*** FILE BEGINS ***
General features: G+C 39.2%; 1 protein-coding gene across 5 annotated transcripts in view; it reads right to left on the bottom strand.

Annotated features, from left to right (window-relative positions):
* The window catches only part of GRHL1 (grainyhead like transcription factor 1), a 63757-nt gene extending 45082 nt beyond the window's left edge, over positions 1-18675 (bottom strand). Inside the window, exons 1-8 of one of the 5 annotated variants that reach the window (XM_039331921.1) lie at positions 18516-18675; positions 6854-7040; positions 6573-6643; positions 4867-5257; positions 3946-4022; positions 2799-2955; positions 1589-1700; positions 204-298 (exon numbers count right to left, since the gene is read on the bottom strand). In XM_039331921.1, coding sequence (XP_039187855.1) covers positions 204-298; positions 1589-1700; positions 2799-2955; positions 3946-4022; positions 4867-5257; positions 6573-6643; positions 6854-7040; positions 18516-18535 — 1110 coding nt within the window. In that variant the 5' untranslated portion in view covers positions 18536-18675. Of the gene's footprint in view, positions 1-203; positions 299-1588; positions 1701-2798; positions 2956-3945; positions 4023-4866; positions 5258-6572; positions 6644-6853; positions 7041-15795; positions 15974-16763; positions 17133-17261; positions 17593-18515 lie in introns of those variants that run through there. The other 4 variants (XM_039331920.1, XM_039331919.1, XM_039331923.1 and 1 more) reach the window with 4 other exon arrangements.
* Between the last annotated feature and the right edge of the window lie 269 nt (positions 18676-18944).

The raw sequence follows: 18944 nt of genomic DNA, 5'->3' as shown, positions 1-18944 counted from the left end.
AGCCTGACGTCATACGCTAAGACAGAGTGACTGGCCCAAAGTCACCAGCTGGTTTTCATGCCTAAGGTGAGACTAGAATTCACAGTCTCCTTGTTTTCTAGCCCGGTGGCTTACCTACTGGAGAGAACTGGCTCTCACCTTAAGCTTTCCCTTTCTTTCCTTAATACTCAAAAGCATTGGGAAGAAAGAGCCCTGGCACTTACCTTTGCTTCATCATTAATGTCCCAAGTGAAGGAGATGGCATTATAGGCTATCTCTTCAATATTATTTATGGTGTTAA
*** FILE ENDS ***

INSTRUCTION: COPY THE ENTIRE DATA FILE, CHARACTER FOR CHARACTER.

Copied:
General features: G+C 39.2%; 1 protein-coding gene across 5 annotated transcripts in view; it reads right to left on the bottom strand.

Annotated features, from left to right (window-relative positions):
* The window catches only part of GRHL1 (grainyhead like transcription factor 1), a 63757-nt gene extending 45082 nt beyond the window's left edge, over positions 1-18675 (bottom strand). Inside the window, exons 1-8 of one of the 5 annotated variants that reach the window (XM_039331921.1) lie at positions 18516-18675; positions 6854-7040; positions 6573-6643; positions 4867-5257; positions 3946-4022; positions 2799-2955; positions 1589-1700; positions 204-298 (exon numbers count right to left, since the gene is read on the bottom strand). In XM_039331921.1, coding sequence (XP_039187855.1) covers positions 204-298; positions 1589-1700; positions 2799-2955; positions 3946-4022; positions 4867-5257; positions 6573-6643; positions 6854-7040; positions 18516-18535 — 1110 coding nt within the window. In that variant the 5' untranslated portion in view covers positions 18536-18675. Of the gene's footprint in view, positions 1-203; positions 299-1588; positions 1701-2798; positions 2956-3945; positions 4023-4866; positions 5258-6572; positions 6644-6853; positions 7041-15795; positions 15974-16763; positions 17133-17261; positions 17593-18515 lie in introns of those variants that run through there. The other 4 variants (XM_039331920.1, XM_039331919.1, XM_039331923.1 and 1 more) reach the window with 4 other exon arrangements.
* Between the last annotated feature and the right edge of the window lie 269 nt (positions 18676-18944).

The raw sequence follows: 18944 nt of genomic DNA, 5'->3' as shown, positions 1-18944 counted from the left end.
AGCCTGACGTCATACGCTAAGACAGAGTGACTGGCCCAAAGTCACCAGCTGGTTTTCATGCCTAAGGTGAGACTAGAATTCACAGTCTCCTTGTTTTCTAGCCCGGTGGCTTACCTACTGGAGAGAACTGGCTCTCACCTTAAGCTTTCCCTTTCTTTCCTTAATACTCAAAAGCATTGGGAAGAAAGAGCCCTGGCACTTACCTTTGCTTCATCATTAATGTCCCAAGTGAAGGAGATGGCATTATAGGCTATCTCTTCAATATTATTTATGGTGTTAA